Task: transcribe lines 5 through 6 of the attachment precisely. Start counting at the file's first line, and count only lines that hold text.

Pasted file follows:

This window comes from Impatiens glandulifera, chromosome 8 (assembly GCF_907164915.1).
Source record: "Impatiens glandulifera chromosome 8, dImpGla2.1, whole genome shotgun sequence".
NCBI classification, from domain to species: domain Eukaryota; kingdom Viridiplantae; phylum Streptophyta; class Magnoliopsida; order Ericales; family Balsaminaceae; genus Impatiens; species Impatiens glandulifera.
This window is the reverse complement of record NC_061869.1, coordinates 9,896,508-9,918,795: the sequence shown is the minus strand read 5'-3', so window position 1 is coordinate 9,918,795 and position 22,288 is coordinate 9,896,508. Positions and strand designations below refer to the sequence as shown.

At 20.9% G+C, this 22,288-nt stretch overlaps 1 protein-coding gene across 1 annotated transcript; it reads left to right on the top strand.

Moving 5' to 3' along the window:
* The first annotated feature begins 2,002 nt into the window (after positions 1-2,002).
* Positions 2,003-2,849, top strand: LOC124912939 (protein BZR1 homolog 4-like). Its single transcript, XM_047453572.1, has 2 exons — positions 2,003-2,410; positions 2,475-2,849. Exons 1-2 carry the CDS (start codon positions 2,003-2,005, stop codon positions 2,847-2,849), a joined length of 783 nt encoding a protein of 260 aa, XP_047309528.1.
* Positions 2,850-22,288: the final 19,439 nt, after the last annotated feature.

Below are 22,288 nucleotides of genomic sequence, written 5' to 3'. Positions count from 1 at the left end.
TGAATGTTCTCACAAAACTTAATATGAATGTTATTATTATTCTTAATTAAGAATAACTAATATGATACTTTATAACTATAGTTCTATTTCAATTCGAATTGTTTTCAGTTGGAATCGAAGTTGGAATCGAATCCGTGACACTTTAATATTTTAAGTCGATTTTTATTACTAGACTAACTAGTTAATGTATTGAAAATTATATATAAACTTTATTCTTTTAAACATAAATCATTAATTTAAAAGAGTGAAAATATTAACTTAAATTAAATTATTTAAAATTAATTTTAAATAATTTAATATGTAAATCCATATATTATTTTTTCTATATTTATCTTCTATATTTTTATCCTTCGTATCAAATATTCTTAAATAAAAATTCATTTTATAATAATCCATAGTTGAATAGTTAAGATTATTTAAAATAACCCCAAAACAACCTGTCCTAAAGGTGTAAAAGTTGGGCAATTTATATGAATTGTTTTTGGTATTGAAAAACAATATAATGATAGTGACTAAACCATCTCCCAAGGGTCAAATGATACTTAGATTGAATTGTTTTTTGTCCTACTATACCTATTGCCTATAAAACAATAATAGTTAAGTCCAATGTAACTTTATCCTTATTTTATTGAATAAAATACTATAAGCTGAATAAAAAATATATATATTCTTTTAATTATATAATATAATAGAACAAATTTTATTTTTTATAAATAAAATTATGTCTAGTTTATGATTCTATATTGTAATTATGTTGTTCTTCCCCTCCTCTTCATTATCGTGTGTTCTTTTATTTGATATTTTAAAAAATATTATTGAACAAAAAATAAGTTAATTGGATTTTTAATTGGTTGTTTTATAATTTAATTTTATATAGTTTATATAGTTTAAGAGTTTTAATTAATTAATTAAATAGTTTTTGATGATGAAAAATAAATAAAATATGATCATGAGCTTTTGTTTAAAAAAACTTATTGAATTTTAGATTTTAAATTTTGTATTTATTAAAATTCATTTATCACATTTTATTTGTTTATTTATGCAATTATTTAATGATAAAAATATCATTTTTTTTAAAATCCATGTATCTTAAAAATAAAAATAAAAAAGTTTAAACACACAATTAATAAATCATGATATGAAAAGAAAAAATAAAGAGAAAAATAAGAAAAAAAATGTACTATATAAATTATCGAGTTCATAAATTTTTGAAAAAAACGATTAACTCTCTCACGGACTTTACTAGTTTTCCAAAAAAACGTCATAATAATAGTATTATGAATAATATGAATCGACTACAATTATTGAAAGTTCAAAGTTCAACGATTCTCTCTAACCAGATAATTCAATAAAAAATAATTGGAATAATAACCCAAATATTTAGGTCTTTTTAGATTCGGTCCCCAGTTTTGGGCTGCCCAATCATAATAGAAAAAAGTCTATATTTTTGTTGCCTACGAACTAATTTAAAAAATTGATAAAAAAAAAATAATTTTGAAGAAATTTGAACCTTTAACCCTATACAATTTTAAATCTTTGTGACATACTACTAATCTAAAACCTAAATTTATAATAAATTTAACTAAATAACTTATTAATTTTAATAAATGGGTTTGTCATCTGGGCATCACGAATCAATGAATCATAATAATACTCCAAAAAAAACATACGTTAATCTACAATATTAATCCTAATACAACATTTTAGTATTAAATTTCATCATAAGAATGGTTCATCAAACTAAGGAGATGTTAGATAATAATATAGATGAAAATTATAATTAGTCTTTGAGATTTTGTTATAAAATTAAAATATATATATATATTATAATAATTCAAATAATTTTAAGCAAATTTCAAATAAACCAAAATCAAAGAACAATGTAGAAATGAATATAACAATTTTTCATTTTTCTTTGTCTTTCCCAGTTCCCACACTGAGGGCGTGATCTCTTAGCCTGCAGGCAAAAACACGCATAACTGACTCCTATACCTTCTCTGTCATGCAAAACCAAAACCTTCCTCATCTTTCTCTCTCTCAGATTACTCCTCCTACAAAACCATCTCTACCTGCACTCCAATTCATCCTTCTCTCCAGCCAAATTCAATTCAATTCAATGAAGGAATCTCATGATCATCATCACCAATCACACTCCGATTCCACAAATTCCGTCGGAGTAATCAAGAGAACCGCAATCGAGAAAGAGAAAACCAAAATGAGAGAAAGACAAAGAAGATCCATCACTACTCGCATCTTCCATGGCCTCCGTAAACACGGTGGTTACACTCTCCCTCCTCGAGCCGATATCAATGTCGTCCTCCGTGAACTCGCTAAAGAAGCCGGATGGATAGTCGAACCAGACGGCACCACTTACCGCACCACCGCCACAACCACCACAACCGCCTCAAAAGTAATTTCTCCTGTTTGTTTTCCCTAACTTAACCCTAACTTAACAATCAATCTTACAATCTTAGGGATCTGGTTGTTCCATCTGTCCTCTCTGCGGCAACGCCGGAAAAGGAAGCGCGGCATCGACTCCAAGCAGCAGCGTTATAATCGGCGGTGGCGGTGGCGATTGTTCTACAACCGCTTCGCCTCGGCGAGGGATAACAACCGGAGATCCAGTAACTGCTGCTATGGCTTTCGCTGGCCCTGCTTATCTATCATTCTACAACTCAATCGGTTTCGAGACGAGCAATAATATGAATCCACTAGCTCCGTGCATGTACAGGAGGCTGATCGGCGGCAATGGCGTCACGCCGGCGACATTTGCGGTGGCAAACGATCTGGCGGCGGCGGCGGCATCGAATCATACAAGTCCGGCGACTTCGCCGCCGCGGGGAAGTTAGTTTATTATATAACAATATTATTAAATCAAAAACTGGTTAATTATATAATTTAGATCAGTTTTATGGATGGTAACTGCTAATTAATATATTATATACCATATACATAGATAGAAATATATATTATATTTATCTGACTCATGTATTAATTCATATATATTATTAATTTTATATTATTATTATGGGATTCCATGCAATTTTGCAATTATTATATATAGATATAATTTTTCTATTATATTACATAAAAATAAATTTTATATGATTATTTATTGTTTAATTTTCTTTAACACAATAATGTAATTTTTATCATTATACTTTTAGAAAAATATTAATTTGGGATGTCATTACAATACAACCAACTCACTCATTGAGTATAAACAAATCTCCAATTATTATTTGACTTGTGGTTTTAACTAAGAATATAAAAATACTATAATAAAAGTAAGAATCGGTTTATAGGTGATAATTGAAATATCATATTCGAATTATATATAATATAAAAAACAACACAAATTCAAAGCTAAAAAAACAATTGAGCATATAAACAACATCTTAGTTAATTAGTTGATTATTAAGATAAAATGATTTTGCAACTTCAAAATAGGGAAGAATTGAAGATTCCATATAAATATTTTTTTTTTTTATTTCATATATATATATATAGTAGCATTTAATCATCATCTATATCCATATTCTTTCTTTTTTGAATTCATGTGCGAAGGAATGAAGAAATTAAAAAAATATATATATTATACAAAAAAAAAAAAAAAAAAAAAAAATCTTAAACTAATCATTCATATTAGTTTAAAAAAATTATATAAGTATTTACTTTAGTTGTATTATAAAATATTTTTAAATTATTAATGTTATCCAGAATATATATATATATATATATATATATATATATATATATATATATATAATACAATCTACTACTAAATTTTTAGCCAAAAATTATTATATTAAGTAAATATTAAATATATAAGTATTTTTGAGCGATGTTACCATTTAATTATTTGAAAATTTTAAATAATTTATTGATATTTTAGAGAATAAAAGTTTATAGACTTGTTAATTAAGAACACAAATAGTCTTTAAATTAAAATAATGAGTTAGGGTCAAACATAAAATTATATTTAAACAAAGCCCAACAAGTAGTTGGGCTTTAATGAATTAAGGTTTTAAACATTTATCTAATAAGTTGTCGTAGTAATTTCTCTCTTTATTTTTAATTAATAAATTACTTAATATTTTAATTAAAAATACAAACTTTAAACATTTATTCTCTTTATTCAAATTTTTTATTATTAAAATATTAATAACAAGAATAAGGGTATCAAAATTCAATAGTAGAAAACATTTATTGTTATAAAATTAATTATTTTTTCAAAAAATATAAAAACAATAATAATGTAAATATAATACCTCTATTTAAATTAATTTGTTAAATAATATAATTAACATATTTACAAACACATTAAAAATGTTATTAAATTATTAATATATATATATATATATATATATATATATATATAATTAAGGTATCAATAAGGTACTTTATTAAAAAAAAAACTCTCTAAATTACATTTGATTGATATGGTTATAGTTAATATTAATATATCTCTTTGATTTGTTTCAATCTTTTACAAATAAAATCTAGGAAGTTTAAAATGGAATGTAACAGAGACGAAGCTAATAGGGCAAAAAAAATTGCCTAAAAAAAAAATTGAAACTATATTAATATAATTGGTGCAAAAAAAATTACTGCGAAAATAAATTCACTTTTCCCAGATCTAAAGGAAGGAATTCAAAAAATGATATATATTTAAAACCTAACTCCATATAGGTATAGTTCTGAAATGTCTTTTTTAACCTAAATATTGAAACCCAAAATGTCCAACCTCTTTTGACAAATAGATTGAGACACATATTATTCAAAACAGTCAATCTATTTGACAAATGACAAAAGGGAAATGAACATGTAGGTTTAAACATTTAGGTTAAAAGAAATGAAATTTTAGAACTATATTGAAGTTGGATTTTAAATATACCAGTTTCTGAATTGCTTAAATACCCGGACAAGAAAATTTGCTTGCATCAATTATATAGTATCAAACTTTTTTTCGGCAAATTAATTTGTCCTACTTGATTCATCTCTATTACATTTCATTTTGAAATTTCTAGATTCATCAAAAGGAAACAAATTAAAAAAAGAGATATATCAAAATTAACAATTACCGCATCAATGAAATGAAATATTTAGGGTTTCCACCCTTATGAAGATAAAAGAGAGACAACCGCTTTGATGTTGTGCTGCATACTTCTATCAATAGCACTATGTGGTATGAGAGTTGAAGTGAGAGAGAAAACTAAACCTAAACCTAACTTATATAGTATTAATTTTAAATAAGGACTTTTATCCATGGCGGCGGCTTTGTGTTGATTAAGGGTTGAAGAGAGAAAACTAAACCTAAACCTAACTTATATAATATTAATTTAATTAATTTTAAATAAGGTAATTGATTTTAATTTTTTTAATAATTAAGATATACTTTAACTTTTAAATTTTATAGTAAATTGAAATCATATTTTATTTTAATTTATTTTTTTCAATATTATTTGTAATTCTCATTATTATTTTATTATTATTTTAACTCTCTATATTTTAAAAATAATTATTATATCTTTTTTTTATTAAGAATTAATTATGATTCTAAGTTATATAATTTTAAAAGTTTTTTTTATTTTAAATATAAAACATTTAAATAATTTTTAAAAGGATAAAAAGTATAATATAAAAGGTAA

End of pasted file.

At 20.9% G+C, this 22,288-nt stretch overlaps 1 protein-coding gene across 1 annotated transcript; it reads left to right on the top strand.

Moving 5' to 3' along the window: